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Photoacoustic imaging platforms for multimodal imaging.

Kim J, Lee D, Jung U, Kim C - Ultrasonography (2015)

Bottom Line: Photoacoustic (PA) imaging is a hybrid biomedical imaging method that exploits both acoustical Epub ahead of print and optical properties and can provide both functional and structural information.Therefore, PA imaging can complement other imaging methods, such as ultrasound imaging, fluorescence imaging, optical coherence tomography, and multi-photon microscopy.This article reviews techniques that integrate PA with the above imaging methods and describes their applications.

View Article: PubMed Central - PubMed

Affiliation: Departments of Electrical Engineering, Pohang University of Science and Technology, Pohang, Korea.

ABSTRACT
Photoacoustic (PA) imaging is a hybrid biomedical imaging method that exploits both acoustical Epub ahead of print and optical properties and can provide both functional and structural information. Therefore, PA imaging can complement other imaging methods, such as ultrasound imaging, fluorescence imaging, optical coherence tomography, and multi-photon microscopy. This article reviews techniques that integrate PA with the above imaging methods and describes their applications.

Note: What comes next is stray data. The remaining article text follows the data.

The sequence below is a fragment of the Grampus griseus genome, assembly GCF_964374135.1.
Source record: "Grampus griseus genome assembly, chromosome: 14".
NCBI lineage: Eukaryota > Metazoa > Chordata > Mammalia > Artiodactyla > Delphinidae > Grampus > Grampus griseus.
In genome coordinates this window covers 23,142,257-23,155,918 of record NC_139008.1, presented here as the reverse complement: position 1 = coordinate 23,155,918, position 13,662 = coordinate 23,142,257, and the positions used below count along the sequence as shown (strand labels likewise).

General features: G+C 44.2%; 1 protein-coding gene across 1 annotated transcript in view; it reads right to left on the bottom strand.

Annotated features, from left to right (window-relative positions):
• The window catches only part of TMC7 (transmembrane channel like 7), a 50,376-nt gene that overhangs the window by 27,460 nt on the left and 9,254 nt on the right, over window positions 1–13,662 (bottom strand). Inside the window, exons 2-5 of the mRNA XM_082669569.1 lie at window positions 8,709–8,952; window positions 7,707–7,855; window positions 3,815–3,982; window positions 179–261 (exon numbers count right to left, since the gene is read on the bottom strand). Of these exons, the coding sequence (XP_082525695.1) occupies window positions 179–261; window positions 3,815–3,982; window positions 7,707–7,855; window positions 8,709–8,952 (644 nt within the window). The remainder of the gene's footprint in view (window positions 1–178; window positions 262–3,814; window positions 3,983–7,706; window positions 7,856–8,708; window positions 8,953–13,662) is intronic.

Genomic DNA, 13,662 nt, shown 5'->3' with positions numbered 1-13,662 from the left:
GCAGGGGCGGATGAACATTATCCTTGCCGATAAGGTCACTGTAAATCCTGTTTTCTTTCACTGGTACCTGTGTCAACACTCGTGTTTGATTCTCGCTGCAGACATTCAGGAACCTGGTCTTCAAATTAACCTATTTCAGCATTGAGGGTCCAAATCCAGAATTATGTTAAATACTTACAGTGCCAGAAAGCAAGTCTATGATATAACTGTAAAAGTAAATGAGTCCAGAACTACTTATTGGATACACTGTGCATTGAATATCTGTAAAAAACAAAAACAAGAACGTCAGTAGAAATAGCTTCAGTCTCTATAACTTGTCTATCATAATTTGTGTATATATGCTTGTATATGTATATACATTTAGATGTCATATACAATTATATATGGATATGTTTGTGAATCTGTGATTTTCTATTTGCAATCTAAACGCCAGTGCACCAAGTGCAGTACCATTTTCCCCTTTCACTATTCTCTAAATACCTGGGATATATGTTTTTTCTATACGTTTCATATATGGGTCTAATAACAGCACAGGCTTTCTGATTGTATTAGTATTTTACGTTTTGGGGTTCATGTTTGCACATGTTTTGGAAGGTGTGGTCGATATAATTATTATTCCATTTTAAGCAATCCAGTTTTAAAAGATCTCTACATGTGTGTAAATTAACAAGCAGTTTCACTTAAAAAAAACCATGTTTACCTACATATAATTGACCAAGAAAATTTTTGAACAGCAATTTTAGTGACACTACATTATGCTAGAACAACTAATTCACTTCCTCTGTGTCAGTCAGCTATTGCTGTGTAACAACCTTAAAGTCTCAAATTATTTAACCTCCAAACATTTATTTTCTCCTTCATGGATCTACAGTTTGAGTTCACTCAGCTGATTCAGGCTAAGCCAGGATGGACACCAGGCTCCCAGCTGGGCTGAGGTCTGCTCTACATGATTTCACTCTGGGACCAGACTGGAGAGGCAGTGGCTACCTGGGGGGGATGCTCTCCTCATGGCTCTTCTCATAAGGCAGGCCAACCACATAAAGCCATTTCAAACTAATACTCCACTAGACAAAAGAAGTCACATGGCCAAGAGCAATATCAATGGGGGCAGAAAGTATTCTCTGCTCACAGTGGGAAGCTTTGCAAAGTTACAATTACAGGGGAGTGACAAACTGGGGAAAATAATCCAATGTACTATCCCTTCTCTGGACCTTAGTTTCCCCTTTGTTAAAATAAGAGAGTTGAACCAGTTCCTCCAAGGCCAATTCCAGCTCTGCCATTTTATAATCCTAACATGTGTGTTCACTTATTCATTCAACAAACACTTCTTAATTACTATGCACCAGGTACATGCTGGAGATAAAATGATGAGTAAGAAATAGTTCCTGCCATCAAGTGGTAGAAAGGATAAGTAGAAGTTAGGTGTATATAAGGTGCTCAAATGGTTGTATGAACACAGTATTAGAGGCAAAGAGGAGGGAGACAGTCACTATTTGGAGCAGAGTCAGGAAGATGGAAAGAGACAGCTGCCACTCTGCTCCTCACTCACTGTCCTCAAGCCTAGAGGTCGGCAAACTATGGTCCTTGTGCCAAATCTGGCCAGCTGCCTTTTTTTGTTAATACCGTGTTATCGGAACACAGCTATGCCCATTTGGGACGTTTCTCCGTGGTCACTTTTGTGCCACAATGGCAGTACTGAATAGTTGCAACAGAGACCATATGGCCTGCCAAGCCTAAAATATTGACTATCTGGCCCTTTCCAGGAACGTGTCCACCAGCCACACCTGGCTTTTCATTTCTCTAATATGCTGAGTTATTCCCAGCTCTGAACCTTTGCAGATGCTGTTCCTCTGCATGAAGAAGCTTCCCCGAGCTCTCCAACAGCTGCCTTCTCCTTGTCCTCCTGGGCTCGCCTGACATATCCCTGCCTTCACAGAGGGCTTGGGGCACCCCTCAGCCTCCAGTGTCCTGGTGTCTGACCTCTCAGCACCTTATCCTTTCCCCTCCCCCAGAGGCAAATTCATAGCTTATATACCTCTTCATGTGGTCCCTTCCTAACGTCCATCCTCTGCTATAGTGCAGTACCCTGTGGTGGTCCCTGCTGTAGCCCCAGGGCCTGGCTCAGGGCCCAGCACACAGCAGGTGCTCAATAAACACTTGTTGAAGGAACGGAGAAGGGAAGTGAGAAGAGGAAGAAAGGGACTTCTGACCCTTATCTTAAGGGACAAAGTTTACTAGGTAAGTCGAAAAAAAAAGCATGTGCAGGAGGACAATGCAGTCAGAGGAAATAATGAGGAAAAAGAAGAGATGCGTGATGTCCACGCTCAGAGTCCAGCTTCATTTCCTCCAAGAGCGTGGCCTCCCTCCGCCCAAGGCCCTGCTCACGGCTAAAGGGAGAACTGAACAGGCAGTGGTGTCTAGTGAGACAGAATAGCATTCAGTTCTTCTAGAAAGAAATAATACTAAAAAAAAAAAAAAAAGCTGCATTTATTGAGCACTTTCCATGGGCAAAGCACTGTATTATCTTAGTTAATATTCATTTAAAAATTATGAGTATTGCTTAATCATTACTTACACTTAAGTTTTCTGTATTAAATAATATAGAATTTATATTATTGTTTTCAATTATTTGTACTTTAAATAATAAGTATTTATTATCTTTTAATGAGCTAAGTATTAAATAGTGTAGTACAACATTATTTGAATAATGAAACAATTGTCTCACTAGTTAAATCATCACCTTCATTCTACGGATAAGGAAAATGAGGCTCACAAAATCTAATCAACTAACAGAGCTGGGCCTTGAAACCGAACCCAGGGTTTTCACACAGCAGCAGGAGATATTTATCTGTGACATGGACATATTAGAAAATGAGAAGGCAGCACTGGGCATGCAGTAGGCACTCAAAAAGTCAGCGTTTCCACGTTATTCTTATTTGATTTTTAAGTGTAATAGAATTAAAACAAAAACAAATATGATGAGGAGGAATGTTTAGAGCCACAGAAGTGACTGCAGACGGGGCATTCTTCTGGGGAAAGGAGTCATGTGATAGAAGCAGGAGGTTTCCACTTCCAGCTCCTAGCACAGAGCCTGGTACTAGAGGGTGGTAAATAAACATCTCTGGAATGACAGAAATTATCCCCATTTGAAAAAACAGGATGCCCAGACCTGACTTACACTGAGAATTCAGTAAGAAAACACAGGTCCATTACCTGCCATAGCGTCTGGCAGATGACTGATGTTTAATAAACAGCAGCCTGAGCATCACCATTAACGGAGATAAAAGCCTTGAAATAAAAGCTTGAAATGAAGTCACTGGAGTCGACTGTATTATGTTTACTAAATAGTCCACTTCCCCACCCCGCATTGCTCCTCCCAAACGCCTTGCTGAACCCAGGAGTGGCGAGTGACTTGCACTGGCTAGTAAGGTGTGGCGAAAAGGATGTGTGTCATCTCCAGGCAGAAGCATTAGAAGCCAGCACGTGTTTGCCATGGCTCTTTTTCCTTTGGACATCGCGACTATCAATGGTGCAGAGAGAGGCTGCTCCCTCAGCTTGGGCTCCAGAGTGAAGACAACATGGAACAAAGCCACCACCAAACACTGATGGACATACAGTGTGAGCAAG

No MeSH data available.


Experimental setup of PA/US imaging system and example image.A. Schematic of integrated PA/US imaging system. The wavelength of the pumped laser is tuned by a dye laser and coupled with a fiber bundle. The fiber bundle is integrated with a US probe and excites target tissues. The generated PA waves are detected by US probe and saved by data acquisition system. B. The PA/US image of the SLN of the rat in vivo. Grayscale represents the sonogram and pseudo-color represents the PA image. PA signals from the SLN and BVs are indicated in (B). Nd:YAG, neodymium-doped yttrium aluminum garnet; PA, photoacoustic; US, ultrasound; SLN, sentinel lymph node; BV, blood vessel. Reprinted from Erpelding et al. Radiology 2010;256:102-110 [10], with permission of Radiological Society of North America; reprinted from Kim et al. Biomed Opt Express 2010;1:278-284 [11], with permission of The Optical Society.
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f2-usg-14062: Experimental setup of PA/US imaging system and example image.A. Schematic of integrated PA/US imaging system. The wavelength of the pumped laser is tuned by a dye laser and coupled with a fiber bundle. The fiber bundle is integrated with a US probe and excites target tissues. The generated PA waves are detected by US probe and saved by data acquisition system. B. The PA/US image of the SLN of the rat in vivo. Grayscale represents the sonogram and pseudo-color represents the PA image. PA signals from the SLN and BVs are indicated in (B). Nd:YAG, neodymium-doped yttrium aluminum garnet; PA, photoacoustic; US, ultrasound; SLN, sentinel lymph node; BV, blood vessel. Reprinted from Erpelding et al. Radiology 2010;256:102-110 [10], with permission of Radiological Society of North America; reprinted from Kim et al. Biomed Opt Express 2010;1:278-284 [11], with permission of The Optical Society.